6. Emma by Jane Austen (1816). The story of Miss Woodhouse —busybody, know-it-all, and general relationship enthusiast —is a comedy of manners deftly laced with social criticism. The charm largely inheres in Emma’s imperfections: her slightly spoiled maneuverings, her highly fallible matchmaking, her inability to know her own heart. Emma teeters from lovable one moment to tiresome and self-centered the next. In writing her story, Austen found an ideal venue for her note-perfect, never-equaled archness.
7. Jane Eyre by Charlotte Brontë (1847). Like Wuthering Heights, this is a romance set in the isolated moors of rural England the Brontës called home. Its title character is an exceptionally independent orphan who becomes governess to the children of an appealing but troubled character, Mr. Rochester. As their love develops, the author introduces a host of memorable characters and a shattering secret before sending Jane on yet another arduous journey.
8. Mrs. Dalloway by Virginia Woolf (1925). This masterpiece of concision and interior monologue recounts events in the life of Clarissa Dalloway, a delicate, upper-class London wife and mother, as she prepares for a party at her home on a single day in June 1923. In a parallel subsidiary plot, a shell-shocked World War I veteran Clarissa encounters spirals into suicide rather than submit to soul-stealing experimental psycho therapy. The novel explores questions of time, memory, love, class, and life choices through Woolf’s intricate melding of points of view and powerful use of flashback.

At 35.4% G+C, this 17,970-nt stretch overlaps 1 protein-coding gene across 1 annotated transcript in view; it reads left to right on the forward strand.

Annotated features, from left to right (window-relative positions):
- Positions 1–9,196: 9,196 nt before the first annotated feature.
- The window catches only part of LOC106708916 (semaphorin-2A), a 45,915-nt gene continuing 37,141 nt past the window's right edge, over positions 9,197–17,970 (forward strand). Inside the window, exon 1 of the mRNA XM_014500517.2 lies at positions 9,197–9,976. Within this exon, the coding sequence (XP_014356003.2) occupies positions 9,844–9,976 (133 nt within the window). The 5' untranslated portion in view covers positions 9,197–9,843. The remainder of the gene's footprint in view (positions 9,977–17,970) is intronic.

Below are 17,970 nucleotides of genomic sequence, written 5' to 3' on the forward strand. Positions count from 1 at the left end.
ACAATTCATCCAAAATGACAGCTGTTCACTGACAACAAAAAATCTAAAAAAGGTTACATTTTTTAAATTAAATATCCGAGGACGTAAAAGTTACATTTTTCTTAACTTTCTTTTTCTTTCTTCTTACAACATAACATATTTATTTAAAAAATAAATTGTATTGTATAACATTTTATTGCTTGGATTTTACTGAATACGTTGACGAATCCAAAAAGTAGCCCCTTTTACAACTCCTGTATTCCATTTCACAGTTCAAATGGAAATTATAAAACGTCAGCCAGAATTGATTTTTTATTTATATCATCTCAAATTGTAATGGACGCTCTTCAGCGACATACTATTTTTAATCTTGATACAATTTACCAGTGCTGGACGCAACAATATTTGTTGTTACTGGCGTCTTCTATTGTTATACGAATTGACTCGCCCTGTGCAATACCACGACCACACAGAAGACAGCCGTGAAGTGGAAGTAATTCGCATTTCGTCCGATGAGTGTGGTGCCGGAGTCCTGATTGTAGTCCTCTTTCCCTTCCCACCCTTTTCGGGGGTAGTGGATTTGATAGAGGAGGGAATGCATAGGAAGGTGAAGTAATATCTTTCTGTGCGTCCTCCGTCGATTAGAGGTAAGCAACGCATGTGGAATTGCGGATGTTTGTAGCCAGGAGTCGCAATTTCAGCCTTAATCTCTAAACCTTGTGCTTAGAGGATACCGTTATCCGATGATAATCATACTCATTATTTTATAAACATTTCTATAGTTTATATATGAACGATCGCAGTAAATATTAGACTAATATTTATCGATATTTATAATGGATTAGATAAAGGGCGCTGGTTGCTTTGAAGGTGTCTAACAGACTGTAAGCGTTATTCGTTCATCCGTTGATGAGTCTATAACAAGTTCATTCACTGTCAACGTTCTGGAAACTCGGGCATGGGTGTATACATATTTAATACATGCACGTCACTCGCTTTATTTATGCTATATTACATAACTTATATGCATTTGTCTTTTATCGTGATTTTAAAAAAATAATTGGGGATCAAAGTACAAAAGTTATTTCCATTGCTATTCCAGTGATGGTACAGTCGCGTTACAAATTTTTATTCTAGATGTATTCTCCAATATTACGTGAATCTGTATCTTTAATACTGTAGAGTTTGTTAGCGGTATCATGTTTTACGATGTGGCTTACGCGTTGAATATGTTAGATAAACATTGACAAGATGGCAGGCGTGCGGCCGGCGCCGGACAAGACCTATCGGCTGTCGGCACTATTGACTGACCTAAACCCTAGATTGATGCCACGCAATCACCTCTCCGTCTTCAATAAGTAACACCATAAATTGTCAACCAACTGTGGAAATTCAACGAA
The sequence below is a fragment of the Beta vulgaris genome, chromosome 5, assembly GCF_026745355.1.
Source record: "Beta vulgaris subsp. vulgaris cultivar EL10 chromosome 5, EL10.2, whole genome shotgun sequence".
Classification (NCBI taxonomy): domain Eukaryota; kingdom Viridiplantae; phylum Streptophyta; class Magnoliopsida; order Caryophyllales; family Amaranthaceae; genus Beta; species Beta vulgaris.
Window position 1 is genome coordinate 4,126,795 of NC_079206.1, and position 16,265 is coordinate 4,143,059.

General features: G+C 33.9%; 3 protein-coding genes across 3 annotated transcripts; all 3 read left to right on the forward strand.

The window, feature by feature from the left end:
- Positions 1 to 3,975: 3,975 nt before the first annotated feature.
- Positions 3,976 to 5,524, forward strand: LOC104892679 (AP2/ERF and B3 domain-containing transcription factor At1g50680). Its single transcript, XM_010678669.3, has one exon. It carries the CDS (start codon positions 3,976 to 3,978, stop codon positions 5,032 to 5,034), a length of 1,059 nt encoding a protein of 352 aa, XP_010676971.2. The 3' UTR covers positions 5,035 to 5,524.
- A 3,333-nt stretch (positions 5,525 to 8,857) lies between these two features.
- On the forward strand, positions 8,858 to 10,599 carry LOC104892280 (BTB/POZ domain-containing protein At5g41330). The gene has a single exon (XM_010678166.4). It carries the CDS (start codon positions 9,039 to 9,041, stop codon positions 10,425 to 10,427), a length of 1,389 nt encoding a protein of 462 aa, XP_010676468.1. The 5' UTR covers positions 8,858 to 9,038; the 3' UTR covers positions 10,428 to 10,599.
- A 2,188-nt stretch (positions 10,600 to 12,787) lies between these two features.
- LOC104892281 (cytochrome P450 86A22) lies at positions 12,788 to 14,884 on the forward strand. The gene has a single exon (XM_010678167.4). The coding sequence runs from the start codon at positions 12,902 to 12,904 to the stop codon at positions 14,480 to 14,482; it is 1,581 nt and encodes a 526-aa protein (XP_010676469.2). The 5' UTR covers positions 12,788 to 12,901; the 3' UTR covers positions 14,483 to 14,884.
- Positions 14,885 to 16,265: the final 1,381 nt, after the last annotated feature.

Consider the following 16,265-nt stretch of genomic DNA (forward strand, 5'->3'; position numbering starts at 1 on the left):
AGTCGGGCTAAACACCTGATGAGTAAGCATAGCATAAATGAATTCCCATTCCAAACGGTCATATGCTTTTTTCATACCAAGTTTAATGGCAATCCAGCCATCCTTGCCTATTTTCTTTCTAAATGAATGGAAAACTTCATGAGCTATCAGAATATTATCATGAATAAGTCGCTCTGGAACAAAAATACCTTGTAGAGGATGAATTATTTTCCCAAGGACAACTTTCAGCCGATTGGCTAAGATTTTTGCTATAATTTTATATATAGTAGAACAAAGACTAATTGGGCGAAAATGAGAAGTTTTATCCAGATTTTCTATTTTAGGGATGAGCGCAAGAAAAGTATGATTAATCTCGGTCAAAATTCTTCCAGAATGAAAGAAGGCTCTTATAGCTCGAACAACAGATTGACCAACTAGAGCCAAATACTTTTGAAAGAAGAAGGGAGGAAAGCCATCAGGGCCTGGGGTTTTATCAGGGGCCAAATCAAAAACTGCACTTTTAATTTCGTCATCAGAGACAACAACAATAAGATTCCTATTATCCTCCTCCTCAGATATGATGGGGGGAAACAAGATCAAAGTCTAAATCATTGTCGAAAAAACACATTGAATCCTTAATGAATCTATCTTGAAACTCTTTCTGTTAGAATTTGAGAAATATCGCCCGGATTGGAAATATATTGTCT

9. One Hundred Years of Solitude by Gabriel García Márquez (1967). Widely considered the most popular work in Spanish since Don Quixote, this novel —part fantasy, part social history of Colombia — sparked fiction’s “Latin boom” and the popularization of magic realism. Over a century that seems to move backward and forward simultaneously, the forgotten and offhandedly magical village of Macondo — home to a Faulknerian plethora of incest, floods, massacres, civil wars, dreamers, prudes, and prostitutes — loses its Edenic innocence as it is increasingly exposed to civilization.
10. Dubliners by James Joyce (1916). Although many of these largely autobiographical stories evoke themes of death, illness, and stasis, nearly all offer their characters redemption —or at least momentary self-knowledge —through what Joyce called “epiphanies,” in which defeat or disappointment is transformed by a sudden, usually life-altering flash of awareness. The collection’s emotional centerpiece is its concluding tale, “The Dead,” which moves from a New Year’s Eve party where guests muse about issues of the day —the Catholic church, Irish nationalism, Freddie Malins’s worrying drunkenness —to a man’s discovery of his wife weeping over a boy who died for love of her. A profound portrait of identity and loneliness, it is Joyce’s most compassionate work.